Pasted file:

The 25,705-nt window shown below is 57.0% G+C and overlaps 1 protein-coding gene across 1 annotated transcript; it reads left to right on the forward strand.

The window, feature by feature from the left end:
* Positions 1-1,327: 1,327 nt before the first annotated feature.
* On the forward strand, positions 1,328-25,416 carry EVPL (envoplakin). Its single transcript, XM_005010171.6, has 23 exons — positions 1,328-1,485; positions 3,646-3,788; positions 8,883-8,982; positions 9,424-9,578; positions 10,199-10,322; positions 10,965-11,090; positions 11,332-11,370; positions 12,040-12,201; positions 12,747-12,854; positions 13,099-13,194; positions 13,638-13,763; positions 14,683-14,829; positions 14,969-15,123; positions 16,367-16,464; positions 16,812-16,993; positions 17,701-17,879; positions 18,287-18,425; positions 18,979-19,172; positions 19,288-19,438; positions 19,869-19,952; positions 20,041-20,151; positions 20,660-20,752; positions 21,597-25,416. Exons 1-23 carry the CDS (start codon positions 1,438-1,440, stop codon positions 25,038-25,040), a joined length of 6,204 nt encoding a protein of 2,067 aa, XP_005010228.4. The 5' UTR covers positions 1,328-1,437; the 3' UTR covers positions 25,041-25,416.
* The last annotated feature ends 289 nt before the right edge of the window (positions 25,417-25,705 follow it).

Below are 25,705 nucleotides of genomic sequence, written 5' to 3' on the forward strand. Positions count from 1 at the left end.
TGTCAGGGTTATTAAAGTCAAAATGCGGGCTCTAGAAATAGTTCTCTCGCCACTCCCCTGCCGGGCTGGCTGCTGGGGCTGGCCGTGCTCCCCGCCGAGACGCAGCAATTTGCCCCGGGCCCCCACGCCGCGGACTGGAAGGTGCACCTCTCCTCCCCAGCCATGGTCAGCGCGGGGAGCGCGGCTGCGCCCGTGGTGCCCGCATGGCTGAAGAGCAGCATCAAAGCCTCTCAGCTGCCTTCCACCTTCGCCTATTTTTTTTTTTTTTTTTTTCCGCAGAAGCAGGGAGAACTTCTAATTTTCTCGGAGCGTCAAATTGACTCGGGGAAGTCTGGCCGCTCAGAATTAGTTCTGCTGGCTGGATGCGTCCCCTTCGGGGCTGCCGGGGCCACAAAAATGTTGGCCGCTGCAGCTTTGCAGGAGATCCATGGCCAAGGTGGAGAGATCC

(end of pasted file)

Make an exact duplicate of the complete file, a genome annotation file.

The 25,705-nt window shown below is 57.0% G+C and overlaps 1 protein-coding gene across 1 annotated transcript; it reads left to right on the forward strand.

The window, feature by feature from the left end:
* Positions 1-1,327: 1,327 nt before the first annotated feature.
* On the forward strand, positions 1,328-25,416 carry EVPL (envoplakin). Its single transcript, XM_005010171.6, has 23 exons — positions 1,328-1,485; positions 3,646-3,788; positions 8,883-8,982; positions 9,424-9,578; positions 10,199-10,322; positions 10,965-11,090; positions 11,332-11,370; positions 12,040-12,201; positions 12,747-12,854; positions 13,099-13,194; positions 13,638-13,763; positions 14,683-14,829; positions 14,969-15,123; positions 16,367-16,464; positions 16,812-16,993; positions 17,701-17,879; positions 18,287-18,425; positions 18,979-19,172; positions 19,288-19,438; positions 19,869-19,952; positions 20,041-20,151; positions 20,660-20,752; positions 21,597-25,416. Exons 1-23 carry the CDS (start codon positions 1,438-1,440, stop codon positions 25,038-25,040), a joined length of 6,204 nt encoding a protein of 2,067 aa, XP_005010228.4. The 5' UTR covers positions 1,328-1,437; the 3' UTR covers positions 25,041-25,416.
* The last annotated feature ends 289 nt before the right edge of the window (positions 25,417-25,705 follow it).

Below are 25,705 nucleotides of genomic sequence, written 5' to 3' on the forward strand. Positions count from 1 at the left end.
TGTCAGGGTTATTAAAGTCAAAATGCGGGCTCTAGAAATAGTTCTCTCGCCACTCCCCTGCCGGGCTGGCTGCTGGGGCTGGCCGTGCTCCCCGCCGAGACGCAGCAATTTGCCCCGGGCCCCCACGCCGCGGACTGGAAGGTGCACCTCTCCTCCCCAGCCATGGTCAGCGCGGGGAGCGCGGCTGCGCCCGTGGTGCCCGCATGGCTGAAGAGCAGCATCAAAGCCTCTCAGCTGCCTTCCACCTTCGCCTATTTTTTTTTTTTTTTTTTTCCGCAGAAGCAGGGAGAACTTCTAATTTTCTCGGAGCGTCAAATTGACTCGGGGAAGTCTGGCCGCTCAGAATTAGTTCTGCTGGCTGGATGCGTCCCCTTCGGGGCTGCCGGGGCCACAAAAATGTTGGCCGCTGCAGCTTTGCAGGAGATCCATGGCCAAGGTGGAGAGATCC